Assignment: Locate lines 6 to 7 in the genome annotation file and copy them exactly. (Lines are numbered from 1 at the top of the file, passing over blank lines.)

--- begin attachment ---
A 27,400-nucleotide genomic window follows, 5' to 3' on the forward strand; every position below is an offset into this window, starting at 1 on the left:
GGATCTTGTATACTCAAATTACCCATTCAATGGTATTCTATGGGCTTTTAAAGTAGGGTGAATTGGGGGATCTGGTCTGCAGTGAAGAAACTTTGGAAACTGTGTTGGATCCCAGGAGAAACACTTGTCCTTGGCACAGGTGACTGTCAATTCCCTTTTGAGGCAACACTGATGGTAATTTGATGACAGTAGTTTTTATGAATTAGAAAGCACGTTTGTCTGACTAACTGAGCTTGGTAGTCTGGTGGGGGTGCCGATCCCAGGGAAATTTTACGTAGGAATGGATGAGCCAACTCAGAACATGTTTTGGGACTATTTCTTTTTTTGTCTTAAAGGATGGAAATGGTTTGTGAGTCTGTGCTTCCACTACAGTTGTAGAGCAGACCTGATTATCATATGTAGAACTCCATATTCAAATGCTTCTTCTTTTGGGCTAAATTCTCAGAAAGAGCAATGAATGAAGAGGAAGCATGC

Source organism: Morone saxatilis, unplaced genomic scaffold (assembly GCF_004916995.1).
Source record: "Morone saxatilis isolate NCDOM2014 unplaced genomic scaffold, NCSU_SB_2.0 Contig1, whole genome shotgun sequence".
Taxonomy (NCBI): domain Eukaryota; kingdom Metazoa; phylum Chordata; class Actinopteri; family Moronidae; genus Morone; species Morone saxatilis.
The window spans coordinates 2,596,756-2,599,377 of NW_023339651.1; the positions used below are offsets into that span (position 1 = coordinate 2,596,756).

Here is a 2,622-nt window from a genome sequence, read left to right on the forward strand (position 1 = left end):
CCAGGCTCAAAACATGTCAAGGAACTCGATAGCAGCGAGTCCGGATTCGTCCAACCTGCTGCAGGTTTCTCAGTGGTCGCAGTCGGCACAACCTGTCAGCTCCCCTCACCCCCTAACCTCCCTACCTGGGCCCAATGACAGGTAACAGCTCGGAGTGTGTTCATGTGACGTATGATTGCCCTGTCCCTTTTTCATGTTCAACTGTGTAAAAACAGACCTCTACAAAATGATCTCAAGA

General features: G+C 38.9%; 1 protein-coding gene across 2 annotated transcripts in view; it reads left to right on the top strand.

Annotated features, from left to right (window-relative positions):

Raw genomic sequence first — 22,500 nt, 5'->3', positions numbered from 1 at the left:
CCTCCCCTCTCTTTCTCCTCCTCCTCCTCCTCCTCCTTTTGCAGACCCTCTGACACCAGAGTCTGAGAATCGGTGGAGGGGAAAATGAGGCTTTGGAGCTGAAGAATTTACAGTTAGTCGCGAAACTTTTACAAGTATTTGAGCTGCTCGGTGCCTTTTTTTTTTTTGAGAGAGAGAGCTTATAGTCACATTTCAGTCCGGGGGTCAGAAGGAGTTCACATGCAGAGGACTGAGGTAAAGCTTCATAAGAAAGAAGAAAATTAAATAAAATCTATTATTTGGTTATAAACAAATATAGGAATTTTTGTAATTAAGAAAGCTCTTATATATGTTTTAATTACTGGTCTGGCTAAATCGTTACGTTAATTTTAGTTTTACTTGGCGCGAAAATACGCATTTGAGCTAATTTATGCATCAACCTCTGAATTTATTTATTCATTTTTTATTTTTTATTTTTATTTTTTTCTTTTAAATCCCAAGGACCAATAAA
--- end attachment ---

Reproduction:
The window spans coordinates 2,596,756-2,599,377 of NW_023339651.1; the positions used below are offsets into that span (position 1 = coordinate 2,596,756).

Here is a 2,622-nt window from a genome sequence, read left to right on the forward strand (position 1 = left end):